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The Bible as an elective course in public schools
From: "Cheryl Shepherd-Adams"
Date: Mon, 01 Aug 2005 20:39:39 -0500

Subject: The Bible as an elective course in public schools

Yes, it's in Texas; but a Hays minister proposed exactly this same thing in
the "Faith" column in the Kansas Hays Daily News earlier this summer.  He
wasn't proposing a comparative religion course, mind you, but a course in
just the Bible.

Don't forget that that Abrams of the KS BoE shot down proposed
curriculum standards for a comparative religion class last summer;
obviously, they want no comparisons made.

Here is my reply to the Texas "Freedom" Network's proposed curriculum:
by Terri Murray

As any serious Biblical scholar knows, the King James version is not the
authoritative English translation of the Bible.  The version used in any
genuinely academic institute is the Revised New Standard Version.  But even
if public, taxpayer funded schools wanted to teach Bible study using the
correct version of the Bible, it would violate the establishment clause of
the First Amendment as applied to the States through the Fourteenth
Amendment. This proposed Biblical curriculum represents an attempt to
overturn the Supreme Court's decision in Abington School District V. Schempp
(1963), in which the court held that "We have come to recognize through
bitter experience that it is not within the power of government to invade
[the inviolable citadel of the individual heart and mind], whether its
purpose or effect be to aid or oppose, to advance or retard."

The Biblical curriculum's sponsors intend to distinguish their practice from
Abington by showing that, instead of having to 'opt-out' of a compulsory
religious curriculum, students can instead voluntarily 'opt-in.' In
Abington, Henry Sawyer, counsel for the Schempps, argued that the free
exercise clause of the First Amendment did not give any religious group the
constitutional right to pray under the aegis of the state, regardless of
whether that group constituted a majority.  If the school allowed students
to use their classrooms, and their PA systems, and to take time from the
student's school day to conduct even a VOLUNTARY Bible lesson or prayer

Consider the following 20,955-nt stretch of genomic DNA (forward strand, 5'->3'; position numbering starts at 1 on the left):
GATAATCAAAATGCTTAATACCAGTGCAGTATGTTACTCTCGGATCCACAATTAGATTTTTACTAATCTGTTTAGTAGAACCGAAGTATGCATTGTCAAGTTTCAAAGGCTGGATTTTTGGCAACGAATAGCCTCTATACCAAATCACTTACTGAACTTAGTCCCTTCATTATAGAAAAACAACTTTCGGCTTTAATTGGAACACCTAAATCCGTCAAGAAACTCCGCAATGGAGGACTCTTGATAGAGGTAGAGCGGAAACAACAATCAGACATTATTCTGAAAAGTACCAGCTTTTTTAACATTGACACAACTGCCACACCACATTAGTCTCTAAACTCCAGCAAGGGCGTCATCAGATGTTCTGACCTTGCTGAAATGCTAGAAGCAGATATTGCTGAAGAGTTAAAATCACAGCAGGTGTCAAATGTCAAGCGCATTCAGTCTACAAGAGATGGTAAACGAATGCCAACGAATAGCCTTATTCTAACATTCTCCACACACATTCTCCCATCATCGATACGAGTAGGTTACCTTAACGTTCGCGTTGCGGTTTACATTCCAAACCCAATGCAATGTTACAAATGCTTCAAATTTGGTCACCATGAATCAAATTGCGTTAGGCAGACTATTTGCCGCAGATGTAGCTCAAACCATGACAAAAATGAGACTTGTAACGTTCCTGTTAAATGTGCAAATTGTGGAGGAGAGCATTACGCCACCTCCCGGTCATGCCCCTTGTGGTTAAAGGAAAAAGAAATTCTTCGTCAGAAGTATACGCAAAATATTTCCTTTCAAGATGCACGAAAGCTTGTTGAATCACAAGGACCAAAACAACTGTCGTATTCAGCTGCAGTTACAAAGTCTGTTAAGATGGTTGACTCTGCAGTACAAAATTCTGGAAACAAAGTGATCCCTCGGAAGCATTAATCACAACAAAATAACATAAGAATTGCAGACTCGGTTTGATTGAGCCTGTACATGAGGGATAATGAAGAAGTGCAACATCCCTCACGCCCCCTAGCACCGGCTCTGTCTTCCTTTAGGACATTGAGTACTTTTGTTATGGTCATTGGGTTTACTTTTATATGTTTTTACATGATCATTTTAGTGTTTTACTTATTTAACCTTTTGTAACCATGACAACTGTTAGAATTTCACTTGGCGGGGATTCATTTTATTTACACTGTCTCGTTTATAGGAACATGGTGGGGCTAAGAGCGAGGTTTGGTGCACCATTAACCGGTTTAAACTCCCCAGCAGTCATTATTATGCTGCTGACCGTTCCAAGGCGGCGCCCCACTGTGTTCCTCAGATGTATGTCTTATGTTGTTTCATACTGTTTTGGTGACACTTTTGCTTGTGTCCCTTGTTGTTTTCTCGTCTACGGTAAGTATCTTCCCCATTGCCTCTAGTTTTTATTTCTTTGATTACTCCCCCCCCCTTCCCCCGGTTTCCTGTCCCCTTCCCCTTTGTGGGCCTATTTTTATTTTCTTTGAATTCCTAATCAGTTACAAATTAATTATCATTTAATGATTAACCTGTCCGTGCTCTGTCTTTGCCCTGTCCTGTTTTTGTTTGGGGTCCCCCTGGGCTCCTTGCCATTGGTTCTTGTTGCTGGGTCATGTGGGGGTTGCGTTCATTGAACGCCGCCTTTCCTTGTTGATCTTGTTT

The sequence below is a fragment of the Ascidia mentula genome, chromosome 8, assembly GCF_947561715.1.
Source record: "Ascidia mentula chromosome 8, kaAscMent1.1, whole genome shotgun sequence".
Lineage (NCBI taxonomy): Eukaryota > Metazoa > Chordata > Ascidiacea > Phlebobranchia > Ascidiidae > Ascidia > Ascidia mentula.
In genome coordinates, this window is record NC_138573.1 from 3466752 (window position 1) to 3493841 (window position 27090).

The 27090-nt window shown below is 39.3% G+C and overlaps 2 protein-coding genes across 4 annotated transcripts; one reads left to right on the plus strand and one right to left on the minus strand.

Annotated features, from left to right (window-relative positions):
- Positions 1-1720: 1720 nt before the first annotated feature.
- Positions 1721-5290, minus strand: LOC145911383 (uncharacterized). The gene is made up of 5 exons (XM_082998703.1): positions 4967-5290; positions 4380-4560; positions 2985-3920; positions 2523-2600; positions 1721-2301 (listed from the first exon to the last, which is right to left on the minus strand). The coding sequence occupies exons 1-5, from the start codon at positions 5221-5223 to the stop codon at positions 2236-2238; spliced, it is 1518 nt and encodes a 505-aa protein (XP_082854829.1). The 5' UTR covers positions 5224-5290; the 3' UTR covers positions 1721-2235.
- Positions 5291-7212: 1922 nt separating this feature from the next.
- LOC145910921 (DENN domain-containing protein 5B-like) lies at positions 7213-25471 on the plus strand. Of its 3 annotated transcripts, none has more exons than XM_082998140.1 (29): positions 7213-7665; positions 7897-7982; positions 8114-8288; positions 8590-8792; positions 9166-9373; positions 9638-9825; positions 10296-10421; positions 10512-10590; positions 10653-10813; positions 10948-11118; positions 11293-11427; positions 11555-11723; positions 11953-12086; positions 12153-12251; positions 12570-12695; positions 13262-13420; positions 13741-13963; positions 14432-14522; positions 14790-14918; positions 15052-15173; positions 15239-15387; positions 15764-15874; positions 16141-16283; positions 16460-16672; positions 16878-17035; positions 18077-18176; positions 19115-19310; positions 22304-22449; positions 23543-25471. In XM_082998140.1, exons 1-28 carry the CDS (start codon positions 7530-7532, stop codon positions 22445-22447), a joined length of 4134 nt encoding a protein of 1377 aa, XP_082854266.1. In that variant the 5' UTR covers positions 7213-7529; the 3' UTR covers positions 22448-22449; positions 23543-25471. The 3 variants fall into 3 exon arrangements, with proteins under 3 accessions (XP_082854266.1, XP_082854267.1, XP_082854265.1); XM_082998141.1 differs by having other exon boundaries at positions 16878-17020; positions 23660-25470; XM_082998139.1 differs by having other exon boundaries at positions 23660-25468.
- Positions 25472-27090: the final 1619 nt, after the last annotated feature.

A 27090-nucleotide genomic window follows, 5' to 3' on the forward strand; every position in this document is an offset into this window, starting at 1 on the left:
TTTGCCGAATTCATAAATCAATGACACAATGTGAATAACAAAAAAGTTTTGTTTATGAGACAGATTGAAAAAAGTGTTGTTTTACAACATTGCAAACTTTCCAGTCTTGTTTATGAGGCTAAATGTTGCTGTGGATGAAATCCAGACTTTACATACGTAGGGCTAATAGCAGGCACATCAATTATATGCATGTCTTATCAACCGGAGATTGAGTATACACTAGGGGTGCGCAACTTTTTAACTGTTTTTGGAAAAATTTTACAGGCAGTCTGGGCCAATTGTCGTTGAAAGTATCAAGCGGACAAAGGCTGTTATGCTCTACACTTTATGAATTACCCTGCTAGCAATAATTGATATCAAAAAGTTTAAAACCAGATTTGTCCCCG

session, this amounted to an establishment of religion by the state.  In the
Court's decision, the justices referred to the decision in Engel V. Vitale
(1962) in which the Court said:

  "When the power and prestige and financial support of government is placed
behind a particular religious belief, the indirect coercive pressure upon
religious minorities to conform to the prevailing officially approved
religion is plain..."

The court also noted that it had rejected unequivocally the contention that
the Establishment Clause forbids only governmental preference of one
religion over another.  This was stated so as to thwart any proposal to
counter the 'coercive pressure' of the majority religion  by teaching all
(or more) religions in schools.

Justice Tom Clark, writing for the majority in Abington, emphasized that
"the Bible is worthy of study for its literary and historic qualities" in
classes that do not involve "religious exercizes".  But this would also
apply to the Torah, the Koran and many other religious books.  The fact of
the matter is that the Bible has no more authority than Moby Dick, except in
the minds of those who freely choose to give it such authority. This is what
the word FAITH means. If belief in this book's authority were compelled by
external human authorites, it would violate the inviolable citadel of the
individual human mind and thus would not fit the definition of 'belief' at
all.  I'm afraid this is exactly what our Texas "Freedom" Network intend.
Last updated: August-2005